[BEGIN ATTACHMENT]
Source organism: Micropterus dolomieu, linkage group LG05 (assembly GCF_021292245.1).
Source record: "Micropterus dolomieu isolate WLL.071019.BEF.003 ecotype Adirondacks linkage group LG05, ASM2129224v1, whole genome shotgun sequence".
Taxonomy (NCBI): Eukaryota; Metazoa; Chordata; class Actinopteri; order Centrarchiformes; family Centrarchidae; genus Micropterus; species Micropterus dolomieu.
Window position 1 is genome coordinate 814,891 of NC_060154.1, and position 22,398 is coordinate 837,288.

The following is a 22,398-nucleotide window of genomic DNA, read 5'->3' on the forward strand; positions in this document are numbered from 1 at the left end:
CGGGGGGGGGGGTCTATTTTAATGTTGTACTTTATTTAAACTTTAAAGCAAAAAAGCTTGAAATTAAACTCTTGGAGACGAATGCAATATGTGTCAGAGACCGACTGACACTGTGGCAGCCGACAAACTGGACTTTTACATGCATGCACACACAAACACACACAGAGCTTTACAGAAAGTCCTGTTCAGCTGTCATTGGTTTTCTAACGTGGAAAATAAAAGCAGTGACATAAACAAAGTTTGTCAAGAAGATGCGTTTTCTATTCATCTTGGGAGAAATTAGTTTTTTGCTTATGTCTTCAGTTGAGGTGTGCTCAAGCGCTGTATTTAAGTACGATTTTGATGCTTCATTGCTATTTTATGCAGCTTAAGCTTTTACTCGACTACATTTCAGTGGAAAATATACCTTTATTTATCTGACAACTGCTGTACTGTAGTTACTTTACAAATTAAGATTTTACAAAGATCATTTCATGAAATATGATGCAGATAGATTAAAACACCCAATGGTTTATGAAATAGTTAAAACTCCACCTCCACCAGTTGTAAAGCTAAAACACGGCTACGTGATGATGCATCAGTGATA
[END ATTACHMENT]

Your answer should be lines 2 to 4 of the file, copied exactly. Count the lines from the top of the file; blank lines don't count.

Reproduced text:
Source record: "Micropterus dolomieu isolate WLL.071019.BEF.003 ecotype Adirondacks linkage group LG05, ASM2129224v1, whole genome shotgun sequence".
Taxonomy (NCBI): Eukaryota; Metazoa; Chordata; class Actinopteri; order Centrarchiformes; family Centrarchidae; genus Micropterus; species Micropterus dolomieu.
Window position 1 is genome coordinate 814,891 of NC_060154.1, and position 22,398 is coordinate 837,288.